Aside from his unfortunate name, Ugrukhor feels passed over for glory and power as he’s left as a steward in Udun. Check out this Anakin Skywalker-wannabe and listen to his griping after the break!
Guild Wars 2’s Path of Fire is rejiggering crafting material storage to prevent hoarding, and fans are not happy
The reasoning, according to ArenaNet, is that the studio saw players hoarding certain materials in Heart of Thorns that should have been common, but players were hoarding and selling small numbers at best, leading to some unbalanced costs on the trading post. The studio’s ostensible hope is that this change will encourage players to sell more and keep materials moving.
“With the arrival of Path of Fire, many new materials and components will be added to Material Storage,” says ArenaNet’s Gaile Gray. “But for a handful of items, we’ve specifically decided not to start with them in Material Storage, and instead to add them to the storage system later. Why? Well, at the launch of Heart of Thorns, we noticed a peculiar behavior: most players will deposit first when clearing their inventory, and then proceed to take actions like salvaging, opening chests, or, crucially, putting items on the Trading Post. This tended to mean that before a player will post an item on the Trading Post, they’ll wait to accrue a full stack in their Material Storage. During the early period of Heart of Thorns, this significantly contributed to the early expense of flax, which was abundantly available but, for the most part, was ‘warehoused’ in the banks of players.”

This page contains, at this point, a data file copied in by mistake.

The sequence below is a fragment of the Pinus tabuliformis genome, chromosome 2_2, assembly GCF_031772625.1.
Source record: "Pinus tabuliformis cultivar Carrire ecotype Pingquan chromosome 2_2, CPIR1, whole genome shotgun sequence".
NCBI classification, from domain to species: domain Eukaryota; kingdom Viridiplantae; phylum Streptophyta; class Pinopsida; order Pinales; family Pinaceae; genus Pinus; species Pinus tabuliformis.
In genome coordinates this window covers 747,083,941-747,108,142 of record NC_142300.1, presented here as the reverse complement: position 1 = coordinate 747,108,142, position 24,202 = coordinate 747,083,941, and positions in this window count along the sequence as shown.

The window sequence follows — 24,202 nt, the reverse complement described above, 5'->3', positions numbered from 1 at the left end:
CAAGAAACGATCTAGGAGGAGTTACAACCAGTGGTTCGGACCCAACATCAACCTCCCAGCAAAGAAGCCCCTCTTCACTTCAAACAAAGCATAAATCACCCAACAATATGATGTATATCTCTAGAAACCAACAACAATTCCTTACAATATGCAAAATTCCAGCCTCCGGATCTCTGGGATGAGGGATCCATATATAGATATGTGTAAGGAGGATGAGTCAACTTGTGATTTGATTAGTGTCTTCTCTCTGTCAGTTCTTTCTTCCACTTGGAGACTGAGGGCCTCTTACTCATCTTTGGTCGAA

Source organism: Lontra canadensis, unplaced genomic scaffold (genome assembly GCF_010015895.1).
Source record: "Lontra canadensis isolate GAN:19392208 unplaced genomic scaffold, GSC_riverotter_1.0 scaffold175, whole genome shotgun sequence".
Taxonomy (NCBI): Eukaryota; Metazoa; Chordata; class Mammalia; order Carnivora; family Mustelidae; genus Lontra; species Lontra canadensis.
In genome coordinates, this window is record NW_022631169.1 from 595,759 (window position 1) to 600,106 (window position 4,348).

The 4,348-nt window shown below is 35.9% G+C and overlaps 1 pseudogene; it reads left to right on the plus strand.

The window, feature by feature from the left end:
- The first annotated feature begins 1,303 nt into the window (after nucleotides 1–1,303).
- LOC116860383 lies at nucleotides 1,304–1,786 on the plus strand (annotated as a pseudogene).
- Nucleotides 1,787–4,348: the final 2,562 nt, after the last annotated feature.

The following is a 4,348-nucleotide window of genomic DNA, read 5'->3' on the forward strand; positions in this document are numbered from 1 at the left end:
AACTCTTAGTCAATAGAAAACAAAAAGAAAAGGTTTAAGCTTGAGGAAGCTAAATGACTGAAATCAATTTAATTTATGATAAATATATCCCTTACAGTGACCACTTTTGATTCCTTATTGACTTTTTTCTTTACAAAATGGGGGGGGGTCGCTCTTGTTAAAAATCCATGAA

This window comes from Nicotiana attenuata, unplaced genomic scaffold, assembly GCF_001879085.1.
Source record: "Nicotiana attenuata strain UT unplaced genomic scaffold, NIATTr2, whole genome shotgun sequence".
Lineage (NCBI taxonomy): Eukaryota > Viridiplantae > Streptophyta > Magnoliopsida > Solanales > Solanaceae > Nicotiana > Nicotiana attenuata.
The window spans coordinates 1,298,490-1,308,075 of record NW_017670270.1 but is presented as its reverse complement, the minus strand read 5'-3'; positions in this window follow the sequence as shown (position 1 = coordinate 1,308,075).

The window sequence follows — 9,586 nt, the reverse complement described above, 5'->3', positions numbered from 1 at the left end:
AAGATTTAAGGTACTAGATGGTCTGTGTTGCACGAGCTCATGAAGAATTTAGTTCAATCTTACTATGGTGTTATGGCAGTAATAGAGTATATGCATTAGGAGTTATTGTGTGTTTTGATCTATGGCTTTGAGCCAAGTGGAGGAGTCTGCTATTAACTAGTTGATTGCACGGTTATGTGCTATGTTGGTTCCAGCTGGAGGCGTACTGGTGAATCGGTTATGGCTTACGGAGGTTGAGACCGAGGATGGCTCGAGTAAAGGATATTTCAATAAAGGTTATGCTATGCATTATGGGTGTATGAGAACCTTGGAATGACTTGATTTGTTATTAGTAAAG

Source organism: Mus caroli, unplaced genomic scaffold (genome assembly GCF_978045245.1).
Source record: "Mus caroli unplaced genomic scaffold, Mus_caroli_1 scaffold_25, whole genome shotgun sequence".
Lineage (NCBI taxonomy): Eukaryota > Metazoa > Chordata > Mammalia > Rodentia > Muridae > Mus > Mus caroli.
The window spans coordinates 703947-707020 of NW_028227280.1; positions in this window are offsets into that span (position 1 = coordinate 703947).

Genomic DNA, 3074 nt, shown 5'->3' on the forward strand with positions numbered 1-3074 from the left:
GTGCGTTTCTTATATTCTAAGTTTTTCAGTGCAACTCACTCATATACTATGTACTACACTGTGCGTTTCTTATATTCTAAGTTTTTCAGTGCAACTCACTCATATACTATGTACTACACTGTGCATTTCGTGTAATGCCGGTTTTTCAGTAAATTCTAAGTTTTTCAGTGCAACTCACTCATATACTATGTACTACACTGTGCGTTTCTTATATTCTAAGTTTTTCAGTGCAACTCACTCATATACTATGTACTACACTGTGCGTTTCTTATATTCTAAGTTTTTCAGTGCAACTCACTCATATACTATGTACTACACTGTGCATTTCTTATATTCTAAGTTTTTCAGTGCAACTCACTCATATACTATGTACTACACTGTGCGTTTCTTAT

“Packed with content, Path of Fire brings players back to the Crystal Desert where they will be brought face-to-face with Balthazar, the god of fire and war. The expansion also introduces mounts and elite specializations, allowing fans to play and explore in new ways like never before.”
Stay tuned for more coverage from Massively OP this week on the expansion, beginning with a look at inventory changes and our regular Guild Wars 2 column, Flameseeker Chronicles, later today!